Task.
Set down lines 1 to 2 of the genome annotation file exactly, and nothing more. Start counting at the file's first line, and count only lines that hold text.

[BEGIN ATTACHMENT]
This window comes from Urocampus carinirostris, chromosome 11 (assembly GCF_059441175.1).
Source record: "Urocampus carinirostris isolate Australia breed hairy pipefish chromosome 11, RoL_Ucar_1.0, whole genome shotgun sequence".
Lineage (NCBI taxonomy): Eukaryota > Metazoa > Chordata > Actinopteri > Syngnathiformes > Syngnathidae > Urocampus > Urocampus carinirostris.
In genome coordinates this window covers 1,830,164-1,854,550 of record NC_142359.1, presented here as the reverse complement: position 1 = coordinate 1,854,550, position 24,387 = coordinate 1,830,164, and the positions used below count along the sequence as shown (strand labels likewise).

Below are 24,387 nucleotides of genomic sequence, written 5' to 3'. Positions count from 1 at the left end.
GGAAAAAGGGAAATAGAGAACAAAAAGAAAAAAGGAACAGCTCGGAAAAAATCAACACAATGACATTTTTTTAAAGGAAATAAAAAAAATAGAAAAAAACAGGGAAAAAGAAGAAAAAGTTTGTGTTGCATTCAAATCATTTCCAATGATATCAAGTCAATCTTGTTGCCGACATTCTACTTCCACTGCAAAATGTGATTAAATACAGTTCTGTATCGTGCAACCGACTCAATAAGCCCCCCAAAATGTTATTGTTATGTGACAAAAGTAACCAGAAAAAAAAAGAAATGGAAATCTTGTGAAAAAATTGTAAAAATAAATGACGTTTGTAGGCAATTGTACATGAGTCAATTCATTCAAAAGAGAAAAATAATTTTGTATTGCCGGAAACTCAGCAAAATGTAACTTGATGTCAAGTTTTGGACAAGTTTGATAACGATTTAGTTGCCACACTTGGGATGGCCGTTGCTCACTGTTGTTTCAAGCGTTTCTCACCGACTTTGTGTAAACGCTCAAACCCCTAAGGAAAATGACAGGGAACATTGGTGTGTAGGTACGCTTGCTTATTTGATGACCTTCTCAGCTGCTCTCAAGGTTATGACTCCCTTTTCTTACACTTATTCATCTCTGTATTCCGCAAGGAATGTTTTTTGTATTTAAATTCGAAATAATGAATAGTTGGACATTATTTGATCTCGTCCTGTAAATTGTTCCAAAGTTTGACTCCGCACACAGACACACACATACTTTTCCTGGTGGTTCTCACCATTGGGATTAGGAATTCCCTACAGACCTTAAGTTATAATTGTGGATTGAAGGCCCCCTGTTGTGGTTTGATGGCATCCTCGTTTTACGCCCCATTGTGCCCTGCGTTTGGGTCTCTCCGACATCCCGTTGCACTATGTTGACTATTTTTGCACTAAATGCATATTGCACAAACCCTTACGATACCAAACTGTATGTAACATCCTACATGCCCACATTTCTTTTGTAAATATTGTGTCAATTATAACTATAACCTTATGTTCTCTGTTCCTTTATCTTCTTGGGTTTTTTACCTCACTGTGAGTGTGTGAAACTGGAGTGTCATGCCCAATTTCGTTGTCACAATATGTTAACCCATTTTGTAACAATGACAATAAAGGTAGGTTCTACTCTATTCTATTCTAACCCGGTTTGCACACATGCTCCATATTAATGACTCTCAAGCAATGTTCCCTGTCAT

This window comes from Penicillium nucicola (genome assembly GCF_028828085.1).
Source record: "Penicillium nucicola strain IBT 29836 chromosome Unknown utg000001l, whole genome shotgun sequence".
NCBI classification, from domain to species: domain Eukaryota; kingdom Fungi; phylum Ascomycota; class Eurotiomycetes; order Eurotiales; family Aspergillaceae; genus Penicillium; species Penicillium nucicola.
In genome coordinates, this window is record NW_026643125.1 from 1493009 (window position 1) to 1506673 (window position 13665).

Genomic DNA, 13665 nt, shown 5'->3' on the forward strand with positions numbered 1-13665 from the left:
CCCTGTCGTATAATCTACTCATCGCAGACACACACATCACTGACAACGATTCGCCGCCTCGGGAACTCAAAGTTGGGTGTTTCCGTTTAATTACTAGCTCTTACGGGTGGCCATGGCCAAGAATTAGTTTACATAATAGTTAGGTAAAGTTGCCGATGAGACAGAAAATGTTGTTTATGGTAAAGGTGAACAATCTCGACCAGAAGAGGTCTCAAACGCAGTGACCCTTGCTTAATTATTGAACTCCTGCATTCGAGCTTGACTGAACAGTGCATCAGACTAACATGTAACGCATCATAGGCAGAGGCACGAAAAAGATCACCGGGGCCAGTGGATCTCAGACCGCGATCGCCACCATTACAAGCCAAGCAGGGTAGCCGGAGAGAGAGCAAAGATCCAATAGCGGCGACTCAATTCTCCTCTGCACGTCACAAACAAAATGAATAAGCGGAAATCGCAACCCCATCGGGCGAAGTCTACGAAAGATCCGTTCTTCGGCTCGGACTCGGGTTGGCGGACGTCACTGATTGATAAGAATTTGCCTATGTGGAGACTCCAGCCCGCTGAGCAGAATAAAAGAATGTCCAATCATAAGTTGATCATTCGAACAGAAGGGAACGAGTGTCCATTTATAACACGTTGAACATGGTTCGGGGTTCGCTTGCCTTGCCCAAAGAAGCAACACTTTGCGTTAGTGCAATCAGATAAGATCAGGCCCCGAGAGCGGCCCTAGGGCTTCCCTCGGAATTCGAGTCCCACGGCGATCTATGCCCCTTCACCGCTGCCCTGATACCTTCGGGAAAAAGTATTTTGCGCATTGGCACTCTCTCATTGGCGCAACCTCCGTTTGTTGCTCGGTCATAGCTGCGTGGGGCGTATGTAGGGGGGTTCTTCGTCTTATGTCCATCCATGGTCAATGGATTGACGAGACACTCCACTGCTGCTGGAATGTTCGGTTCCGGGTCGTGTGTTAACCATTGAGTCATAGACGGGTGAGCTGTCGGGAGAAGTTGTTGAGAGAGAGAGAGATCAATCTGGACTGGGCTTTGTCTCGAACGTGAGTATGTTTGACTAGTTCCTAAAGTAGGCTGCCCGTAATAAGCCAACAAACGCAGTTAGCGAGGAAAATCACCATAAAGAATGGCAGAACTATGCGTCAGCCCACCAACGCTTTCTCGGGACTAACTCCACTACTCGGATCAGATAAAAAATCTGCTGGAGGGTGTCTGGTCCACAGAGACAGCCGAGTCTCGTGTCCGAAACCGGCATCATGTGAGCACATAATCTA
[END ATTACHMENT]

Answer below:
This window comes from Urocampus carinirostris, chromosome 11 (assembly GCF_059441175.1).
Source record: "Urocampus carinirostris isolate Australia breed hairy pipefish chromosome 11, RoL_Ucar_1.0, whole genome shotgun sequence".